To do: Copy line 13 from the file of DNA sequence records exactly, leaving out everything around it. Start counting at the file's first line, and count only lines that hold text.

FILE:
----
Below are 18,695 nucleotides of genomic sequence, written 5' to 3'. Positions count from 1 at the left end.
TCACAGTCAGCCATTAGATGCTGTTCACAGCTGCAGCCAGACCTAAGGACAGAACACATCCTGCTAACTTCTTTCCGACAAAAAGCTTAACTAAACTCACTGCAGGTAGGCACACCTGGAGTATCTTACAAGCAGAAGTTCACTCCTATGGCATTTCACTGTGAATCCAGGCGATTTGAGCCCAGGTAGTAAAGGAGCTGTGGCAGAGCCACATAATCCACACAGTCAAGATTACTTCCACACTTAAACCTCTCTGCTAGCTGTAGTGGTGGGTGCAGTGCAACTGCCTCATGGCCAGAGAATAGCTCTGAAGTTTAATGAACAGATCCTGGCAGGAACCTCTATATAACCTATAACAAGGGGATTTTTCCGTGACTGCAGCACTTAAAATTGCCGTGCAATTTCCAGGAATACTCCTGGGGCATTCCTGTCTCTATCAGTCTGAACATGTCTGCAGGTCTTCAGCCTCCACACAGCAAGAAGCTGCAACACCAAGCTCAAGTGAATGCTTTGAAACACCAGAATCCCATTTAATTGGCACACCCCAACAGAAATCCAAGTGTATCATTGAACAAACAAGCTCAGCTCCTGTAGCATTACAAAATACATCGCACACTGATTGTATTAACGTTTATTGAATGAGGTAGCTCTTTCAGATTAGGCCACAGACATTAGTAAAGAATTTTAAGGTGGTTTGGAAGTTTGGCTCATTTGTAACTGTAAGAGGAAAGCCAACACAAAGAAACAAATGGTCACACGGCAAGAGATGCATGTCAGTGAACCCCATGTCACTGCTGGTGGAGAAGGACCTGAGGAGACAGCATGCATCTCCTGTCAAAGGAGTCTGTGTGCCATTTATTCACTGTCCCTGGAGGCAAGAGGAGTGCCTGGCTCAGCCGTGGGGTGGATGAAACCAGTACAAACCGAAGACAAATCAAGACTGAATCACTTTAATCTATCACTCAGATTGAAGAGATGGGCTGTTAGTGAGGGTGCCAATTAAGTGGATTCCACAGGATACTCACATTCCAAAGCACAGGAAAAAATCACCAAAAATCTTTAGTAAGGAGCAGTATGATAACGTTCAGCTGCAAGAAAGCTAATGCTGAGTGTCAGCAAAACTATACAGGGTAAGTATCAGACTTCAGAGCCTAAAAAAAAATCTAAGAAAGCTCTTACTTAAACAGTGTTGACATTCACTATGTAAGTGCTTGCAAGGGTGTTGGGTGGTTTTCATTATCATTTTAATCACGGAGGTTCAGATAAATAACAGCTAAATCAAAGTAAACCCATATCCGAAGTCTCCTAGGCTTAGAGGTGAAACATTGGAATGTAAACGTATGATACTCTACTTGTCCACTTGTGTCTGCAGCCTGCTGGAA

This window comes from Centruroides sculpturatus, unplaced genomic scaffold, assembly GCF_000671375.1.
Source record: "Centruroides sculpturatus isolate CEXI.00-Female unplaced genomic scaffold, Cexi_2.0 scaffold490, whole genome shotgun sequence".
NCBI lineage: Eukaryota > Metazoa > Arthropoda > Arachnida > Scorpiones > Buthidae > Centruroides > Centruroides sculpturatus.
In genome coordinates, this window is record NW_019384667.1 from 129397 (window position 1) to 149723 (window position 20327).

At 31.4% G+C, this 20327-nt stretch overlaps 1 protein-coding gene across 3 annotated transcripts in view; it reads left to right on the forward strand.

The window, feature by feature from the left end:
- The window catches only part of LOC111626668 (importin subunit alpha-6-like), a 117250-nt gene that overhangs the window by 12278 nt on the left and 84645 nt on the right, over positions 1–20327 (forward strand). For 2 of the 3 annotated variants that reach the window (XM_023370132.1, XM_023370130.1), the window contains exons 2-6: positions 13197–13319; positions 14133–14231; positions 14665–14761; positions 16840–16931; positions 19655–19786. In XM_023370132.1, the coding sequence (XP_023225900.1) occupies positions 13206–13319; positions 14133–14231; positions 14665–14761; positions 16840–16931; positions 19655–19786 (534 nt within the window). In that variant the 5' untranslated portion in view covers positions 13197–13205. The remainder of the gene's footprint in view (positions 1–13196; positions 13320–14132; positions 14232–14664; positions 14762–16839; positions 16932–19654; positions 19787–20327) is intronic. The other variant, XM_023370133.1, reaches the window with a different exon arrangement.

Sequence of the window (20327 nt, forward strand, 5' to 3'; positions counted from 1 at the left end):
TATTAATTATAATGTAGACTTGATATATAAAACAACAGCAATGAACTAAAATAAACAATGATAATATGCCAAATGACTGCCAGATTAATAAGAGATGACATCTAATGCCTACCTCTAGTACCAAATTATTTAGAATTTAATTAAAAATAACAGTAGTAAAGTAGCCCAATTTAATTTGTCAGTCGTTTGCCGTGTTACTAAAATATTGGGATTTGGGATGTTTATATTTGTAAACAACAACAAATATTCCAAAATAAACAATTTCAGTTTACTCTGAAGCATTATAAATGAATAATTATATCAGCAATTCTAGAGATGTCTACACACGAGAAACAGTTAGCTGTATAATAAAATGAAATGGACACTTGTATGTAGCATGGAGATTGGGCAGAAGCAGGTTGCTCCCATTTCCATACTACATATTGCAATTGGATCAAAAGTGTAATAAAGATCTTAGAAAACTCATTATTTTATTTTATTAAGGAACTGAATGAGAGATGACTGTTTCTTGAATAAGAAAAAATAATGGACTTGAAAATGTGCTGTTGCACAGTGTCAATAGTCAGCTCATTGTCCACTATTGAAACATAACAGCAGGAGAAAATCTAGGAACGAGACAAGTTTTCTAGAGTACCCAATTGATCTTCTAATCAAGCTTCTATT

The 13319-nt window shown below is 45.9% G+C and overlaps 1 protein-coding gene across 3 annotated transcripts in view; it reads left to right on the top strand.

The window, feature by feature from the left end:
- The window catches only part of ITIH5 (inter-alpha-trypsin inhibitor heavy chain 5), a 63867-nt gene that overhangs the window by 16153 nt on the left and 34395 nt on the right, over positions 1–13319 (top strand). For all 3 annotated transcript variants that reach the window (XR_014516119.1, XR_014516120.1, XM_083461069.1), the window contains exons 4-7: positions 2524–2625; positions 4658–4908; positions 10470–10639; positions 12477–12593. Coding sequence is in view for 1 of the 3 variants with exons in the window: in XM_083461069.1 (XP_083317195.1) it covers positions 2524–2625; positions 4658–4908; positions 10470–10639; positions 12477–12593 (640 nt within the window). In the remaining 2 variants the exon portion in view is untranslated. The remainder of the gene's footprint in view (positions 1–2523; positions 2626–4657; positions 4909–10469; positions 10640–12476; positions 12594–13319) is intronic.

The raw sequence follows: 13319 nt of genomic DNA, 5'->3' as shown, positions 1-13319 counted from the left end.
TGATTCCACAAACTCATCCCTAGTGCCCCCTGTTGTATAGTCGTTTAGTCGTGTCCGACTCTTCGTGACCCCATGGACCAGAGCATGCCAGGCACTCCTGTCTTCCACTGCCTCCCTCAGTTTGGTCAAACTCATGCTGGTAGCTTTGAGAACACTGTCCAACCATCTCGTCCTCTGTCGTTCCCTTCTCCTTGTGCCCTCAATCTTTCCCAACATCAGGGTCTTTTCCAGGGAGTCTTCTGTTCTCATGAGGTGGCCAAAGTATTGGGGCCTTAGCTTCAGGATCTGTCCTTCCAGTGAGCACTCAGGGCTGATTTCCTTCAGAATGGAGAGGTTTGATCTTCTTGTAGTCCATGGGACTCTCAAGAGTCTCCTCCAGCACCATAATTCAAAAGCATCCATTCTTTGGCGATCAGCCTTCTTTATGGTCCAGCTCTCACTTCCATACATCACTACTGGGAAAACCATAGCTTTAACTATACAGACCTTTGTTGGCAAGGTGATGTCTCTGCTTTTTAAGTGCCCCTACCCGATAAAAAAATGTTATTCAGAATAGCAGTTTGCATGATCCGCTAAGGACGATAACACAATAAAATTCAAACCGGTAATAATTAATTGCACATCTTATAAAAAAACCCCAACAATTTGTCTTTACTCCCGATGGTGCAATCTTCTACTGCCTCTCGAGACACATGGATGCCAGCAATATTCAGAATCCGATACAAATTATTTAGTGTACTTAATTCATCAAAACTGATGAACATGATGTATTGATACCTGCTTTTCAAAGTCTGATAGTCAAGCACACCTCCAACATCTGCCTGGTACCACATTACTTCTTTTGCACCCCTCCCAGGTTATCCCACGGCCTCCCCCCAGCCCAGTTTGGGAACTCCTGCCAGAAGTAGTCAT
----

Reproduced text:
The window, feature by feature from the left end: